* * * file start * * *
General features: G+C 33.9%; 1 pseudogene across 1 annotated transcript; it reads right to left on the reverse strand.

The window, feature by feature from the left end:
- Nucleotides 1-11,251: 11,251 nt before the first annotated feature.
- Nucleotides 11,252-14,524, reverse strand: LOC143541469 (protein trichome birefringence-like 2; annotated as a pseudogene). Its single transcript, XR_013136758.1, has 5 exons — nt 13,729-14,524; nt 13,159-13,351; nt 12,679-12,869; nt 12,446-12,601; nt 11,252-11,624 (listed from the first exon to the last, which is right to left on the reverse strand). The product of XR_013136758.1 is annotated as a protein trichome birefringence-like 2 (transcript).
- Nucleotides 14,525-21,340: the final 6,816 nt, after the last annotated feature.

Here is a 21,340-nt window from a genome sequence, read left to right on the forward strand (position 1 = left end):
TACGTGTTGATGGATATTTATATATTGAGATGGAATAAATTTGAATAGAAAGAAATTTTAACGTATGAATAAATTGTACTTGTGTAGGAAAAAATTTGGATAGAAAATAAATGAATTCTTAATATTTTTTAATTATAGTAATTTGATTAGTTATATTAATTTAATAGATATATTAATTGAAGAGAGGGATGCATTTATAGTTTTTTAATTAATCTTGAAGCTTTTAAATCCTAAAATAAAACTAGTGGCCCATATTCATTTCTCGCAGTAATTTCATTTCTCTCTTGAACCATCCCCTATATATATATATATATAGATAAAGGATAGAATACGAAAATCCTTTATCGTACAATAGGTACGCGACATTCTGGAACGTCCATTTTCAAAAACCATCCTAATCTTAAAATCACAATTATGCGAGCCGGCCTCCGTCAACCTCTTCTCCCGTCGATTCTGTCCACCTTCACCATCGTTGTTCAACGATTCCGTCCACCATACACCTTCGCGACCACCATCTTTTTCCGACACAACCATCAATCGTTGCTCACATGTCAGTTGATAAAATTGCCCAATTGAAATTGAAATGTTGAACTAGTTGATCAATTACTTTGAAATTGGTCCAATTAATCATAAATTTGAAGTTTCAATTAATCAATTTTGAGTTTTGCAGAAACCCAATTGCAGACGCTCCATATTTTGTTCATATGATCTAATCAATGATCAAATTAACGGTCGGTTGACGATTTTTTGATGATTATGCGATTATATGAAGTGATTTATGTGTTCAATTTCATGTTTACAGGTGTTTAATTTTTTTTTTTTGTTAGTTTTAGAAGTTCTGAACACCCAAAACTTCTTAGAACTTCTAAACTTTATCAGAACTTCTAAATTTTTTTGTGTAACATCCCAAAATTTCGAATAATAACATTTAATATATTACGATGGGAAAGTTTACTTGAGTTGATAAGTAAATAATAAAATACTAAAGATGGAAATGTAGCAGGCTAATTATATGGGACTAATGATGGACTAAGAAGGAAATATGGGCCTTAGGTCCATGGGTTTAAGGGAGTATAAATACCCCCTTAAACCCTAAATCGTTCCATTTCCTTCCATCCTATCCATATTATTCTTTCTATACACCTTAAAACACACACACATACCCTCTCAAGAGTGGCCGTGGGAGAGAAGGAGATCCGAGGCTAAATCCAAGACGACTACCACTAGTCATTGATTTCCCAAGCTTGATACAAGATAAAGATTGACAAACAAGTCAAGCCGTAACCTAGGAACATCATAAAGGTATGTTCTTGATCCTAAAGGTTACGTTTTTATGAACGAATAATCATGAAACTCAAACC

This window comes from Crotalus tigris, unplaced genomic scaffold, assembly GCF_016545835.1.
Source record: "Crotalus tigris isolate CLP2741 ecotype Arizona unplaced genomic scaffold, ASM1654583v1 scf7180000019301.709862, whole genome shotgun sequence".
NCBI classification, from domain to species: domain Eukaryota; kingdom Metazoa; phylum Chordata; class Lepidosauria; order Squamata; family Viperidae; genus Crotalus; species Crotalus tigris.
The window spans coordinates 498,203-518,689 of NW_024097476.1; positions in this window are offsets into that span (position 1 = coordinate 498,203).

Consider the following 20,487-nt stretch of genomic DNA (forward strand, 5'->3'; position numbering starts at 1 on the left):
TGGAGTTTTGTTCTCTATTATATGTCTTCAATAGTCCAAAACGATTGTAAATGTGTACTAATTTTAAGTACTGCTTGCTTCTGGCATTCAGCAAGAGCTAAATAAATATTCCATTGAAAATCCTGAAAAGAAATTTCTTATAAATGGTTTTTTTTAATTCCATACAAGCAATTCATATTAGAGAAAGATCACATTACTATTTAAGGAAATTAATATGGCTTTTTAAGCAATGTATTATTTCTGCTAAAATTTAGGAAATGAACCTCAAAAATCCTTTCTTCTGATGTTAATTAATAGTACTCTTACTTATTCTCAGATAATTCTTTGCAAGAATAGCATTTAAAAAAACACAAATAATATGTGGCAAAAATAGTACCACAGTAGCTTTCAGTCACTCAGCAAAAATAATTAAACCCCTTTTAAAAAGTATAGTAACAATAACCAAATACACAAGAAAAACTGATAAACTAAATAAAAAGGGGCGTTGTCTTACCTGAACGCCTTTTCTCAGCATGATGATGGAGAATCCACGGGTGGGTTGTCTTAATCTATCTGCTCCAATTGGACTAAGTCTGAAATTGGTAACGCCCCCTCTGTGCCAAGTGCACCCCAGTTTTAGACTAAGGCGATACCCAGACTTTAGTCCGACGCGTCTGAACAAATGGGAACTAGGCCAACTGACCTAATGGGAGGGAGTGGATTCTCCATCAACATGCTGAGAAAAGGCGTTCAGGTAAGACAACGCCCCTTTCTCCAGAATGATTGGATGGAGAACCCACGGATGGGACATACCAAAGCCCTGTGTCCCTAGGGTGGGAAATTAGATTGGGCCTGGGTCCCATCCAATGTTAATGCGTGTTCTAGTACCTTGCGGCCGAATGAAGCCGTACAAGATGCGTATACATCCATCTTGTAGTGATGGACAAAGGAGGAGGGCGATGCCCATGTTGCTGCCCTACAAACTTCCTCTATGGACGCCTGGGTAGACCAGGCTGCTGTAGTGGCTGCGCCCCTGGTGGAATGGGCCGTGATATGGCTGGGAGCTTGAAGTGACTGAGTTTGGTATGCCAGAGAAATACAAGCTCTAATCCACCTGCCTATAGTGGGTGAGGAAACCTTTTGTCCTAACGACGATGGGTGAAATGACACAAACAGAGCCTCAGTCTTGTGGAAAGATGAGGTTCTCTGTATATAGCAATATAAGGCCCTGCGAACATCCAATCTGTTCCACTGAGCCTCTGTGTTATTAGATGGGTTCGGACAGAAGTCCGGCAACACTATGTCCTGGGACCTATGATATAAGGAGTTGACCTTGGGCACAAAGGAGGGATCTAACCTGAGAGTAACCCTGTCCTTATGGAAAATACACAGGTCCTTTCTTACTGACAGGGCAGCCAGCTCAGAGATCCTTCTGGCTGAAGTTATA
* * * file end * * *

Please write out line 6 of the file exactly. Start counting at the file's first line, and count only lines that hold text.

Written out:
Here is a 21,340-nt window from a genome sequence, read left to right on the forward strand (position 1 = left end):